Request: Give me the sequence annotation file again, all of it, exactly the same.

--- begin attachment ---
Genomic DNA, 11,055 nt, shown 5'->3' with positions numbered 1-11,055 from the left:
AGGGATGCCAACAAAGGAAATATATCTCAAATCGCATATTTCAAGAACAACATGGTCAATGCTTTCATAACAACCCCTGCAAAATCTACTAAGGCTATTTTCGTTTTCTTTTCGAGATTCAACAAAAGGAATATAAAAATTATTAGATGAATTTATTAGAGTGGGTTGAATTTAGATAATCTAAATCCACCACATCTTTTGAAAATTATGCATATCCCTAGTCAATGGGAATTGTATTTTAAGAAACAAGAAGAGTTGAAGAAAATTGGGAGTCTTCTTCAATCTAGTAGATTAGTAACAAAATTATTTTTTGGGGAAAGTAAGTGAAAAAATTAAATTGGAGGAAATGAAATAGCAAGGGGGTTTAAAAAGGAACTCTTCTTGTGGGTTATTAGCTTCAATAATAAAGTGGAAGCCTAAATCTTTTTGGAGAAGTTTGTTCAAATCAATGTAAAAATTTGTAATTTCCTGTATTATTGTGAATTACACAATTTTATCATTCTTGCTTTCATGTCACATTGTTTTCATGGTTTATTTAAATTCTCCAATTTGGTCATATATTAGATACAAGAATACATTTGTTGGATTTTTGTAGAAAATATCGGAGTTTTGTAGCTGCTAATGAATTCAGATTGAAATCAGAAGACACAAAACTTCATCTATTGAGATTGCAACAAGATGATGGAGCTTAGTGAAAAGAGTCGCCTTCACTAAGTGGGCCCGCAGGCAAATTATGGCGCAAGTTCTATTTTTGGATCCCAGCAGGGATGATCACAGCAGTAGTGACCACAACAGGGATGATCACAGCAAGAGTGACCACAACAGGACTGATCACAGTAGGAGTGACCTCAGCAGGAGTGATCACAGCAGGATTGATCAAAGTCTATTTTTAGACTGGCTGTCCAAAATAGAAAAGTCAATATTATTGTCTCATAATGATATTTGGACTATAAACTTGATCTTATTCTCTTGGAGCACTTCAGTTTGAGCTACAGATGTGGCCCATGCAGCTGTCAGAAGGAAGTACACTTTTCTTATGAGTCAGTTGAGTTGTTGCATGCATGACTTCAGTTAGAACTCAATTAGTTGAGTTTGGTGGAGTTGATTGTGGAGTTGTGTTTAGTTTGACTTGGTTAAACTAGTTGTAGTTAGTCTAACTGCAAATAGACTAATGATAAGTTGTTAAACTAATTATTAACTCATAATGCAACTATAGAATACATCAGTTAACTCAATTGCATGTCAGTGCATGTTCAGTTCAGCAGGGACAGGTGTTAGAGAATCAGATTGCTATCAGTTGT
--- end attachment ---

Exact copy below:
Genomic DNA, 11,055 nt, shown 5'->3' with positions numbered 1-11,055 from the left:
AGGGATGCCAACAAAGGAAATATATCTCAAATCGCATATTTCAAGAACAACATGGTCAATGCTTTCATAACAACCCCTGCAAAATCTACTAAGGCTATTTTCGTTTTCTTTTCGAGATTCAACAAAAGGAATATAAAAATTATTAGATGAATTTATTAGAGTGGGTTGAATTTAGATAATCTAAATCCACCACATCTTTTGAAAATTATGCATATCCCTAGTCAATGGGAATTGTATTTTAAGAAACAAGAAGAGTTGAAGAAAATTGGGAGTCTTCTTCAATCTAGTAGATTAGTAACAAAATTATTTTTTGGGGAAAGTAAGTGAAAAAATTAAATTGGAGGAAATGAAATAGCAAGGGGGTTTAAAAAGGAACTCTTCTTGTGGGTTATTAGCTTCAATAATAAAGTGGAAGCCTAAATCTTTTTGGAGAAGTTTGTTCAAATCAATGTAAAAATTTGTAATTTCCTGTATTATTGTGAATTACACAATTTTATCATTCTTGCTTTCATGTCACATTGTTTTCATGGTTTATTTAAATTCTCCAATTTGGTCATATATTAGATACAAGAATACATTTGTTGGATTTTTGTAGAAAATATCGGAGTTTTGTAGCTGCTAATGAATTCAGATTGAAATCAGAAGACACAAAACTTCATCTATTGAGATTGCAACAAGATGATGGAGCTTAGTGAAAAGAGTCGCCTTCACTAAGTGGGCCCGCAGGCAAATTATGGCGCAAGTTCTATTTTTGGATCCCAGCAGGGATGATCACAGCAGTAGTGACCACAACAGGGATGATCACAGCAAGAGTGACCACAACAGGACTGATCACAGTAGGAGTGACCTCAGCAGGAGTGATCACAGCAGGATTGATCAAAGTCTATTTTTAGACTGGCTGTCCAAAATAGAAAAGTCAATATTATTGTCTCATAATGATATTTGGACTATAAACTTGATCTTATTCTCTTGGAGCACTTCAGTTTGAGCTACAGATGTGGCCCATGCAGCTGTCAGAAGGAAGTACACTTTTCTTATGAGTCAGTTGAGTTGTTGCATGCATGACTTCAGTTAGAACTCAATTAGTTGAGTTTGGTGGAGTTGATTGTGGAGTTGTGTTTAGTTTGACTTGGTTAAACTAGTTGTAGTTAGTCTAACTGCAAATAGACTAATGATAAGTTGTTAAACTAATTATTAACTCATAATGCAACTATAGAATACATCAGTTAACTCAATTGCATGTCAGTGCATGTTCAGTTCAGCAGGGACAGGTGTTAGAGAATCAGATTGCTATCAGTTGT